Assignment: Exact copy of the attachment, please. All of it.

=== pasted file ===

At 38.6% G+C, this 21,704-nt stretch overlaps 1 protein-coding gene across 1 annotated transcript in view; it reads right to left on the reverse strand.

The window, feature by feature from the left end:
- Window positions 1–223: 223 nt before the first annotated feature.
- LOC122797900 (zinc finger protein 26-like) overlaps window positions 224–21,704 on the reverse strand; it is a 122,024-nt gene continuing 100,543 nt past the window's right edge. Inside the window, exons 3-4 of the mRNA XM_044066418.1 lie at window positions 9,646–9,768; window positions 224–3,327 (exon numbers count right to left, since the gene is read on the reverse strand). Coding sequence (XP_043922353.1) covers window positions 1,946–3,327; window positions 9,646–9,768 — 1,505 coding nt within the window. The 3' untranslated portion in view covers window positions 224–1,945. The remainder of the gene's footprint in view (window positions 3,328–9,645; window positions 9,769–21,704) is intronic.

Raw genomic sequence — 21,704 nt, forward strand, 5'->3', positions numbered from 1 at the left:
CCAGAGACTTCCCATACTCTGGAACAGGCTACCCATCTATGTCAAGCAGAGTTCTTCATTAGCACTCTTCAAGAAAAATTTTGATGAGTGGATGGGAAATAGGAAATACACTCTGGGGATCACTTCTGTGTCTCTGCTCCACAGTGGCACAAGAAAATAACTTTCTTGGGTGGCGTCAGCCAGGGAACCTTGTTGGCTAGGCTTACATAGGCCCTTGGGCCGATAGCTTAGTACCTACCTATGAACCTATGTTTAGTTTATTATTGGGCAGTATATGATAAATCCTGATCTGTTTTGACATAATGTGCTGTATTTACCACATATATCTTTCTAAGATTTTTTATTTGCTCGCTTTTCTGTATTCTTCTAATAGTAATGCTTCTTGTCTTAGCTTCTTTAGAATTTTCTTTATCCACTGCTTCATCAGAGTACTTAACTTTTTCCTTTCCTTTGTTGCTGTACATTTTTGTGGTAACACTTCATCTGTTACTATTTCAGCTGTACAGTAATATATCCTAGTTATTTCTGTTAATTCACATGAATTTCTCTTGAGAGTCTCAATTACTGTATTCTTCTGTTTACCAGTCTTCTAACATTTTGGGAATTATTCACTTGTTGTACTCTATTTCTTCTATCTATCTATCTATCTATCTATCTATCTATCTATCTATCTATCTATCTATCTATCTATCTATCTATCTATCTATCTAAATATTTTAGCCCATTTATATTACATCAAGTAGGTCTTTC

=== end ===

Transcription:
At 38.6% G+C, this 21,704-nt stretch overlaps 1 protein-coding gene across 1 annotated transcript in view; it reads right to left on the reverse strand.

The window, feature by feature from the left end:
- Window positions 1–223: 223 nt before the first annotated feature.
- LOC122797900 (zinc finger protein 26-like) overlaps window positions 224–21,704 on the reverse strand; it is a 122,024-nt gene continuing 100,543 nt past the window's right edge. Inside the window, exons 3-4 of the mRNA XM_044066418.1 lie at window positions 9,646–9,768; window positions 224–3,327 (exon numbers count right to left, since the gene is read on the reverse strand). Coding sequence (XP_043922353.1) covers window positions 1,946–3,327; window positions 9,646–9,768 — 1,505 coding nt within the window. The 3' untranslated portion in view covers window positions 224–1,945. The remainder of the gene's footprint in view (window positions 3,328–9,645; window positions 9,769–21,704) is intronic.

Raw genomic sequence — 21,704 nt, forward strand, 5'->3', positions numbered from 1 at the left:
CCAGAGACTTCCCATACTCTGGAACAGGCTACCCATCTATGTCAAGCAGAGTTCTTCATTAGCACTCTTCAAGAAAAATTTTGATGAGTGGATGGGAAATAGGAAATACACTCTGGGGATCACTTCTGTGTCTCTGCTCCACAGTGGCACAAGAAAATAACTTTCTTGGGTGGCGTCAGCCAGGGAACCTTGTTGGCTAGGCTTACATAGGCCCTTGGGCCGATAGCTTAGTACCTACCTATGAACCTATGTTTAGTTTATTATTGGGCAGTATATGATAAATCCTGATCTGTTTTGACATAATGTGCTGTATTTACCACATATATCTTTCTAAGATTTTTTATTTGCTCGCTTTTCTGTATTCTTCTAATAGTAATGCTTCTTGTCTTAGCTTCTTTAGAATTTTCTTTATCCACTGCTTCATCAGAGTACTTAACTTTTTCCTTTCCTTTGTTGCTGTACATTTTTGTGGTAACACTTCATCTGTTACTATTTCAGCTGTACAGTAATATATCCTAGTTATTTCTGTTAATTCACATGAATTTCTCTTGAGAGTCTCAATTACTGTATTCTTCTGTTTACCAGTCTTCTAACATTTTGGGAATTATTCACTTGTTGTACTCTATTTCTTCTATCTATCTATCTATCTATCTATCTATCTATCTATCTATCTATCTATCTATCTATCTATCTATCTATCTATCTATCTAAATATTTTAGCCCATTTATATTACATCAAGTAGGTCTTTC